Friday, October 14, 2005

JACK WELCH SPEAKS: Wisdom from the World's Greatest Business Leader by
Janet Lowe

MOST Americans know who Jack Welch is but his leadership is a behind closed door subject for many years. And now the man himself speaks, and there's a lot he wants to say. Hear him out!

WOULD you listen to a man who has been described as `the most acclaimed
SOB of the 1980s'? He also runs a company that employs about 240,000
people. In 1997, the company's market capitalisation was US$200 billion
(RM760 billion) - the first firm of its kind to achieve such a feat in the
world. His company is General Electric and his name is Jack Welch.
When a person of such stature struts into a room and speaks for whatever
reason, most people will sit up and listen.
In this book, GE chairman and chief executive officer Jack Welch talks a
lot. Obviously, he has a right to and he has plenty to say. The character
of Welch brings to mind another fellow American who was just as outspoken
and dynamic. That person is Lee Iaccoca, the former president of Chrysler.
One of the memorable quotations from Welch is, "We are going to demand
from you earnings growth every year. Those are the rules of the road. You
take charge of your destiny. If you don't, we will.'
Depending on the individual, an employee who hears this remark will
either tremble in fear, or idolise his new hero.
Janet Lowe, who also wrote Warren Buffet Speaks, has not pulled any
punches. She covers the many good sides of the General Electric CEO and
exposes some of the negative aspects as well.
In 1985, federal prosecutors in Philadelphia charged General Electric's
Re-Entry Systems with 108 counts of criminal fraud. The prosecutors
claimed that GE executives responsible for a new nose cone for the Air
Force's Minuteman Missile system had altered workers' time cards, cheating
the US government of US$800,000.
Initially, GE pleaded not guilty. However, on further investigations, GE
eventually admitted wrongdoing.
Welch's reaction to the episode: `The most gut-wrenching thing was being
battered in the defence scandal. It hurt, it hurt a lot. We love this
place and somebody was throwing stones at it. We went down a lot of paths
(figuring out what happened). It takes a long time because (people) come
in with arguments about the complexity of government rules and a lot of
other things. Then we got to the point where we concluded that someone did
cheat, someone did try to beat the system. Until we got to that point, we
were chasing ourselves around in a circle. But it isn't the government's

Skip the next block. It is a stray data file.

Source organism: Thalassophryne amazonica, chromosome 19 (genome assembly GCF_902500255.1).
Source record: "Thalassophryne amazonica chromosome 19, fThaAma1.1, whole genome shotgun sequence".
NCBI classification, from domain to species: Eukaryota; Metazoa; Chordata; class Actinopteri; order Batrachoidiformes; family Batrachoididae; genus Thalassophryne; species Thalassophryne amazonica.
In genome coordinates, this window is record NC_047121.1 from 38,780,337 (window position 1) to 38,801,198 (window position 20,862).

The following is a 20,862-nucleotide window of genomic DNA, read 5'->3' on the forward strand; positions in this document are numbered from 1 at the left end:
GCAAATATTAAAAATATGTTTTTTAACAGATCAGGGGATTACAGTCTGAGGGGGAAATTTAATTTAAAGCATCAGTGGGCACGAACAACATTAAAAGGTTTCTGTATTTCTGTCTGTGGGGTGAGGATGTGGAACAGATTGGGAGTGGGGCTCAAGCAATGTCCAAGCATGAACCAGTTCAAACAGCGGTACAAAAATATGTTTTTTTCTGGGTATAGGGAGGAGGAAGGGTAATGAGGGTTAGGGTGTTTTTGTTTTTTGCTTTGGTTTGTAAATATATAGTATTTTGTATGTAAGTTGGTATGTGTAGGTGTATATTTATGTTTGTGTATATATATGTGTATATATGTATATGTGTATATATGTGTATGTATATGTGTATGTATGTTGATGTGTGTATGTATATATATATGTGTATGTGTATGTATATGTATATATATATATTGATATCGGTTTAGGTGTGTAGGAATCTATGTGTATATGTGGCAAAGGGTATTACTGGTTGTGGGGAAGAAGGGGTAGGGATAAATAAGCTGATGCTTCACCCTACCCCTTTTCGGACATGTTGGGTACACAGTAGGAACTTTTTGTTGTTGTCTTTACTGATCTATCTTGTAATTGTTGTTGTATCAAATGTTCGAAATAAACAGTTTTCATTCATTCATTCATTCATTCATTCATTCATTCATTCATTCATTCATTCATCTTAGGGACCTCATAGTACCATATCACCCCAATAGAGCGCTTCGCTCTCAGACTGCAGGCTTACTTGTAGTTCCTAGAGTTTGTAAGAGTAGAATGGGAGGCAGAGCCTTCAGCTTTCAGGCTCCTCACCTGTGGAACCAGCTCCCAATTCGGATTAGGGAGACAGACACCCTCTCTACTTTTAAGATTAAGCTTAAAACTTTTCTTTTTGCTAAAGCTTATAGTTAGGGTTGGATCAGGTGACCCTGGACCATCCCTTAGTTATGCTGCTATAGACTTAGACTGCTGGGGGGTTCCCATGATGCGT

fault. It's basic integrity.'
Then in 1991, another scandal erupted. Edward Russell was sacked as head
of GE's diamond unit by Welch. Russell's reaction was to visit the Federal
Bureau of Investigation's office concerning GE's alleged involvement with
a Swiss subsidiary of the De Beers Group in fixing prices on industrial
In 1992, Russell also sued GE for wrongful dismissal. The outcome was
the dismissal charge was thrown out and a third charge was settled out of
court between Russell and GE. Russell eventually signed an affidavit
saying his sacking was unrelated to price-fixing and he had no personal
knowledge of any anti-trust wrongdoing.
Welch later said, `Whether it was a price-fixing scandal in the 1960s, a
bribery case in the 1970s, or a defence timecard issue in the 1980s, a
company of 300,000 to 400,000 people always has to be vigilant. All the
practices and all the paper in the world will never stop one or two
individuals from going outside the corral. Our job - everybody's job - is
to talk integrity, preach integrity, and in every instance, live
For more than 17 years, Welch has been at the helm of one of the best
run companies in the world. When he graduated from the University of
Illinois in 1960 with a PhD in chemical engineering, Welch had three job
offers on his table. Destiny must have planned something really special
for him because he picked GE for personal reasons.
From this book, one forms the impression that Welch is an extremely
confident CEO who not only talks fast but also with great candour. Welch
said, `Managing success is a tough job. There's a very fine line between
self-confidence and arrogance. Success breeds both, along with a
reluctance to change.'
Jack Welch Speaks is an enormously fun book to read. Welch is not your
ordinary, run-of-the-mill corporate chairman. Words from his mouth spew
out like bullets from an overactive AK-47. Those who are on the receiving
end of those fast-moving words can sometimes feel their piercing message.
Consider his philosophy of work: `If someone tells me, "I'm working 90
hours a week," I say, "You are doing something terribly wrong." I go
skiing on the weekend, I go out with my buddies on Friday and party.
You've got to do the same or you've got a bad deal.'
Lowe's latest book on one of America's foremost CEOs is one which you
would want to read if you are in dire need of that `pick-me-up' feeling.
Quotations from Jack Welch's awesome arsenal of quotes can inspire most
budding executives who may have had a long, hard day at the office.
Jack Welch Speaks deserves at least two readings. Read it the first time
in one sitting. According to Welch, `Speed is everything. It is the
indispensable ingredient in competitiveness. Speed keeps business and
people young. It's addictive, and it's a profoundly American taste we need
to cultivate.'
Some of Welch's quotes are good enough to be copied and then put up on
your personal noticeboard. The chairman of GE can sometimes be profound
and at times, fun. This book is both.

No comments: